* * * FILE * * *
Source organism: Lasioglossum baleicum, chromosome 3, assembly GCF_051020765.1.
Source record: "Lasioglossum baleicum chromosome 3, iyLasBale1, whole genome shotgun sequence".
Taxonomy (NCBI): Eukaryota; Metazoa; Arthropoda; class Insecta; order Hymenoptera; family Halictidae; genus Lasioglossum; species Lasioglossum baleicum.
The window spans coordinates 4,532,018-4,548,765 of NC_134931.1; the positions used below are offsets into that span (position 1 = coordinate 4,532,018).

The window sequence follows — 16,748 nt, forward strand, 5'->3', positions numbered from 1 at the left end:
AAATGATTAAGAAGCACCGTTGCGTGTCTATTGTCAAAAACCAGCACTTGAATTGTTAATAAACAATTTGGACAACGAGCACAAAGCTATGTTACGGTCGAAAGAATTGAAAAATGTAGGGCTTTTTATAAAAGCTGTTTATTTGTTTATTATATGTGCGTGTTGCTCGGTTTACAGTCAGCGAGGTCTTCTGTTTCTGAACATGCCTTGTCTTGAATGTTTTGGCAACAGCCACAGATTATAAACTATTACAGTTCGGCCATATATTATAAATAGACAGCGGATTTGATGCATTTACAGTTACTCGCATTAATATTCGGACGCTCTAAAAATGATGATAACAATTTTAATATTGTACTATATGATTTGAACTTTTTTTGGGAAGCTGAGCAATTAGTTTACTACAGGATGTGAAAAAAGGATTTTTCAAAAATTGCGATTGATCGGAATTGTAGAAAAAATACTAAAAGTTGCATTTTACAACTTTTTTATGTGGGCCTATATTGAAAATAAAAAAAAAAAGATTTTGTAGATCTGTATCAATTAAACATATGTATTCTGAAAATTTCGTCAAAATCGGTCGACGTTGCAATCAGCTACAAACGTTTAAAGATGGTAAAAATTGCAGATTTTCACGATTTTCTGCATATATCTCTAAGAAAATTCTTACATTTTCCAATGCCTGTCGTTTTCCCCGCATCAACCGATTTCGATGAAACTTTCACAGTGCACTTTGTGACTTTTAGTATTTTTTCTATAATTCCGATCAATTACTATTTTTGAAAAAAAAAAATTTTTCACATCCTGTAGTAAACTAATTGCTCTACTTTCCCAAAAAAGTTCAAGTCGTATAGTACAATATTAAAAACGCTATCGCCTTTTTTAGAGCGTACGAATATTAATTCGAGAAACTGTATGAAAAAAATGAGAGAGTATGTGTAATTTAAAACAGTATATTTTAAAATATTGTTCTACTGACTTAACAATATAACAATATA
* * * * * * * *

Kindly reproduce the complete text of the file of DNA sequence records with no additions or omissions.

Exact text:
Source organism: Lasioglossum baleicum, chromosome 3, assembly GCF_051020765.1.
Source record: "Lasioglossum baleicum chromosome 3, iyLasBale1, whole genome shotgun sequence".
Taxonomy (NCBI): Eukaryota; Metazoa; Arthropoda; class Insecta; order Hymenoptera; family Halictidae; genus Lasioglossum; species Lasioglossum baleicum.
The window spans coordinates 4,532,018-4,548,765 of NC_134931.1; the positions used below are offsets into that span (position 1 = coordinate 4,532,018).

The window sequence follows — 16,748 nt, forward strand, 5'->3', positions numbered from 1 at the left end:
AAATGATTAAGAAGCACCGTTGCGTGTCTATTGTCAAAAACCAGCACTTGAATTGTTAATAAACAATTTGGACAACGAGCACAAAGCTATGTTACGGTCGAAAGAATTGAAAAATGTAGGGCTTTTTATAAAAGCTGTTTATTTGTTTATTATATGTGCGTGTTGCTCGGTTTACAGTCAGCGAGGTCTTCTGTTTCTGAACATGCCTTGTCTTGAATGTTTTGGCAACAGCCACAGATTATAAACTATTACAGTTCGGCCATATATTATAAATAGACAGCGGATTTGATGCATTTACAGTTACTCGCATTAATATTCGGACGCTCTAAAAATGATGATAACAATTTTAATATTGTACTATATGATTTGAACTTTTTTTGGGAAGCTGAGCAATTAGTTTACTACAGGATGTGAAAAAAGGATTTTTCAAAAATTGCGATTGATCGGAATTGTAGAAAAAATACTAAAAGTTGCATTTTACAACTTTTTTATGTGGGCCTATATTGAAAATAAAAAAAAAAAGATTTTGTAGATCTGTATCAATTAAACATATGTATTCTGAAAATTTCGTCAAAATCGGTCGACGTTGCAATCAGCTACAAACGTTTAAAGATGGTAAAAATTGCAGATTTTCACGATTTTCTGCATATATCTCTAAGAAAATTCTTACATTTTCCAATGCCTGTCGTTTTCCCCGCATCAACCGATTTCGATGAAACTTTCACAGTGCACTTTGTGACTTTTAGTATTTTTTCTATAATTCCGATCAATTACTATTTTTGAAAAAAAAAAATTTTTCACATCCTGTAGTAAACTAATTGCTCTACTTTCCCAAAAAAGTTCAAGTCGTATAGTACAATATTAAAAACGCTATCGCCTTTTTTAGAGCGTACGAATATTAATTCGAGAAACTGTATGAAAAAAATGAGAGAGTATGTGTAATTTAAAACAGTATATTTTAAAATATTGTTCTACTGACTTAACAATATAACAATATA